Green Commute Week is an annual event designed to promote awareness about green transportation options that benefit the environment, the budget, and both personal and community health.
If you regularly participate in Green Commute Week, you may have noticed that spring came and went this year without mention of the event, which is usually held in spring. Most things look a lot different these days, and this event is no exception.
For the health and safety of our participants, the Macatawa Area Coordinating Council made the decision to postpone the event until fall and modify the structure to focus on active and socially distant forms of green commuting including walking, biking, telecommuting, driving a fully electric vehicle, or any other type of green transportation that involves physical activity like rollerblading, skateboarding, or even kayaking.
Here’s how it will work: Green Commute Week will be Oct. 5-9. Unlike previous years, no registration is required, and all participants will participate as individuals. However, this doesn’t mean that you can’t form your own teams within a workplace or other group and hold your own in-group challenges. We encourage it!

There will be five commute categories including walking, biking, telecommuting, driving a fully electric vehicle, and other (including any other form of active transportation). Participants will log each commute trip throughout the week on the MACC website at www.the-macc.org/green-commute-week.
This year’s commute challenge is based on participation:  Each trip logged equals one entry in the corresponding mode category. The more trips recorded and the more modes you choose, the higher your chances are of winning. At the end of the week, there will be a random drawing for $50 West Coast Cash within each commute mode category.
We hope you enjoy this opportunity to get outside, soak up the beautiful West Michigan fall weather, and contribute to the improvement of our health, our air, and our community!
 Mara Gericke is assistant planner at the Macatawa Area Coordinating Council.

This Week’s Sustainability Framework Theme
Transportation: The movement of people, goods, and services within the area is an evolving system that links us to our regional, national and global networks.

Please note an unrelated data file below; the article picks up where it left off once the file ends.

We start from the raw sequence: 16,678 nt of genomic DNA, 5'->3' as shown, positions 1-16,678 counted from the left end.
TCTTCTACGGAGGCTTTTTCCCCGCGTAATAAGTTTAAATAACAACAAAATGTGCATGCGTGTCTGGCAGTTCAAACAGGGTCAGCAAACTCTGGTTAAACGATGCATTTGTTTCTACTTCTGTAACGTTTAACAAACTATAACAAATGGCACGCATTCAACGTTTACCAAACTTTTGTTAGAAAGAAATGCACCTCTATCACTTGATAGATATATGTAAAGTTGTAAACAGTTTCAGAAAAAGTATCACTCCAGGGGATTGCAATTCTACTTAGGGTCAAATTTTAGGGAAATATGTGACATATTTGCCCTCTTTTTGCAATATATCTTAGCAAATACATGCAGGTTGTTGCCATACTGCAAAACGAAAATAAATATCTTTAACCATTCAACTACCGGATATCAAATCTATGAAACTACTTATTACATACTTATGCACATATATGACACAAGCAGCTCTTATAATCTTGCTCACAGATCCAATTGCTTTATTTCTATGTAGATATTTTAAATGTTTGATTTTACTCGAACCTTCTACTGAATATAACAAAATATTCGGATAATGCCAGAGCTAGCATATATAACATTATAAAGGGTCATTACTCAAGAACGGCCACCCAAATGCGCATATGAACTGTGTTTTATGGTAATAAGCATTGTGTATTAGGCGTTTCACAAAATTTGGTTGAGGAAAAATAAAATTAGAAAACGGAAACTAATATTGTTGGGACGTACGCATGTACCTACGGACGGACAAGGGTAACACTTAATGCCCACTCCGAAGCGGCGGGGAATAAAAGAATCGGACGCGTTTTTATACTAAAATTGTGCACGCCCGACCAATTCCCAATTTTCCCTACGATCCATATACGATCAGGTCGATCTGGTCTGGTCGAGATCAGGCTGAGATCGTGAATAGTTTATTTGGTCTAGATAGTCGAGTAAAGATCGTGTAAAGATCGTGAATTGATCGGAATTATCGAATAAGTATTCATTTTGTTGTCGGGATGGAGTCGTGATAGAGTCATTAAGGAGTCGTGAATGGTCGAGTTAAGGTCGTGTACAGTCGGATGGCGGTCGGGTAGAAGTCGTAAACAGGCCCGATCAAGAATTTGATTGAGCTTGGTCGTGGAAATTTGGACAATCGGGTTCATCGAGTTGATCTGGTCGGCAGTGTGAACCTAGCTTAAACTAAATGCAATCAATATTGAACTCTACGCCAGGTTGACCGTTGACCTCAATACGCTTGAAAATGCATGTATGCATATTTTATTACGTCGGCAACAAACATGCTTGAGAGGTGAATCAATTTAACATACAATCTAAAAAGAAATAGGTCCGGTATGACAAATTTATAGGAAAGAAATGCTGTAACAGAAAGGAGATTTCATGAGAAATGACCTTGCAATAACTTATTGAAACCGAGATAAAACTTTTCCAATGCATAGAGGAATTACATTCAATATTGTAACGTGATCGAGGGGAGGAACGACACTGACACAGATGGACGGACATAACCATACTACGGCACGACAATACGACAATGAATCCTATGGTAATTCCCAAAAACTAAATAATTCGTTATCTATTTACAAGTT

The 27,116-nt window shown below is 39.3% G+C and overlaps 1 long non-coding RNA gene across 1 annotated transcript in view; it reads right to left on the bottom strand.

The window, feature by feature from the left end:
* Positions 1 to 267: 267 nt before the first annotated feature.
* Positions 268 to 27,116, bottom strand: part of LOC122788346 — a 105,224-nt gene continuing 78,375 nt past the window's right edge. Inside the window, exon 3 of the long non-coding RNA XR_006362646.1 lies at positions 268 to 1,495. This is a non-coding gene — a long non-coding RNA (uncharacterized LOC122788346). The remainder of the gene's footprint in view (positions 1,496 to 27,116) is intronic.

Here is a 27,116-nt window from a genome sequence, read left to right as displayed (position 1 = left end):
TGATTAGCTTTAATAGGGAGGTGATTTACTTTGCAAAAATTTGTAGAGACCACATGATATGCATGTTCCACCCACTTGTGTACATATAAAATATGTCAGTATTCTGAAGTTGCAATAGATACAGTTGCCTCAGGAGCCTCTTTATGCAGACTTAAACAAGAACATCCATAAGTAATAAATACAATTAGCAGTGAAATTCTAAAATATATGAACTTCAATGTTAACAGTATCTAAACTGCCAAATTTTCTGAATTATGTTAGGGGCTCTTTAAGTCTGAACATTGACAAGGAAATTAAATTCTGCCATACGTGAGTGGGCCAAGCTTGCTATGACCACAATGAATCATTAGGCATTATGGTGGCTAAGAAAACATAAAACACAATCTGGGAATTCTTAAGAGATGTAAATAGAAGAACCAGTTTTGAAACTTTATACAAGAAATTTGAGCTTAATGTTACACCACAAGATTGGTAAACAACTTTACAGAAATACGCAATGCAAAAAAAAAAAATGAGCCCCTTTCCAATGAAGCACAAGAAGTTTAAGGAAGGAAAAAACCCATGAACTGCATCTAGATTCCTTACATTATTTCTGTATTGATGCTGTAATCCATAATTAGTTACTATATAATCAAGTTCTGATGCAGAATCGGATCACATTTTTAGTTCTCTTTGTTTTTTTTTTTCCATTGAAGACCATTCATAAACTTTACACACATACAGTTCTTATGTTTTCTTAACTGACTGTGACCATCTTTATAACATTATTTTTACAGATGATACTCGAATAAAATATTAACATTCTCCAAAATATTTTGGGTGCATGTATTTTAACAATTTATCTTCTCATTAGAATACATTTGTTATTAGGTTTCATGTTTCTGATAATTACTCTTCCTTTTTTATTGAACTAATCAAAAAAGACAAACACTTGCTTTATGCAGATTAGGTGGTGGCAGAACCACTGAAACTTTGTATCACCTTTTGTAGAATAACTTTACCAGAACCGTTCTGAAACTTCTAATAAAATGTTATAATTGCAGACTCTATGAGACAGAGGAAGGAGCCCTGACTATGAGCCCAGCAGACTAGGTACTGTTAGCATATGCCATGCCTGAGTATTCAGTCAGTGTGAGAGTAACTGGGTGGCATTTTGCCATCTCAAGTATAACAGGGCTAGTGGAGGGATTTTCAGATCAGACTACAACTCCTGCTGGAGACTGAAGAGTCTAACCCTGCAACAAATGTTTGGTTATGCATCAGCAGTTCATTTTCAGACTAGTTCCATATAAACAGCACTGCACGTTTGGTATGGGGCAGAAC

ABOUT THIS SERIES  
Living Sustainably is a collection of community voices sharing updates about local sustainability initiatives. It is presented by the Holland-Hope College Sustainability Institute, a joint project of Hope College, the City of Holland and Holland Board of Public Works. Go to www.hope.edu/sustainability-institute for more information.

COVID-safe, socially distanced green commuting is the goal of this year’s Green Commute Week, coming up the week of Oct. 5.
Bicycling is just one of the green commute possibilities that can include walking, skateboarding, driving an electric vehicle or even telecommuting for the Green Commute Week beginning Oct. 5.

Living Sustainably: Put nature to work for more effective gardening

By Kelly Goward, Macatawa Area Coordinating Council
The urban environment is dominated by buildings, pavement, lawns, and other non-natural elements.
We constantly struggle against nature to maintain our built environment, especially our lawns and gardens.
This can include the use of fertilizers and pesticides that, if used improperly, can cause environmental harm. Our built landscapes can also be very water intensive, which can lead to high demand on our public water utilities.
However, there are ways to work with nature to create an attractive, low maintenance landscape that will help protect the environment, conserve water and provide places for urban wildlife.
Gardening with nature starts with careful planning. Take an inventory of what you already have.
What are your soils like? Are they dry and sandy, or wet and clayey? How much sunlight does your yard get? Are there problem areas where plants struggle to grow? These are a few questions to get you started.

Next think about what your goals and objectives are for the property. A goal is what you want to achieve, such as, “I want to create a water efficient landscape.” Objectives are what you will do and when to meet your goals, such as, “Reduce my lawn and plant a butterfly garden next spring.” It helps to write down your goals and objectives, because from there, you can outline the steps necessary to bring your goals to reality.
There are some specific things you should think about when gardening with nature. They include selecting the right plants for your soil and sunlight conditions, minimizing pesticide and fertilizer use, and conserving water.
Using native plants can help with all of these as they are adapted to local conditions, do not require fertilizers or pesticides, and should not need to be watered once established.
Also, look for alternatives to fertilizer, like compost or compost tea. Not only does compost add nutrients, but it also supports healthy soil biology, which can help plants take up nutrients and fight off disease.
Water conservation can be achieved by first selecting the right plant species, but also by adding mulch to reduce evaporation from the soil. Also, consider installing a rain barrel to capture rain water for irrigation.
The Sept. 22 Living Sustainably Along the Lakeshore Virtual Event will explore some of these ideas and more. The event will discuss gardening practices that help manage stormwater on your property as well as tips for conserving water. We will also hear about some work the City of Holland is doing to manage community stormwater.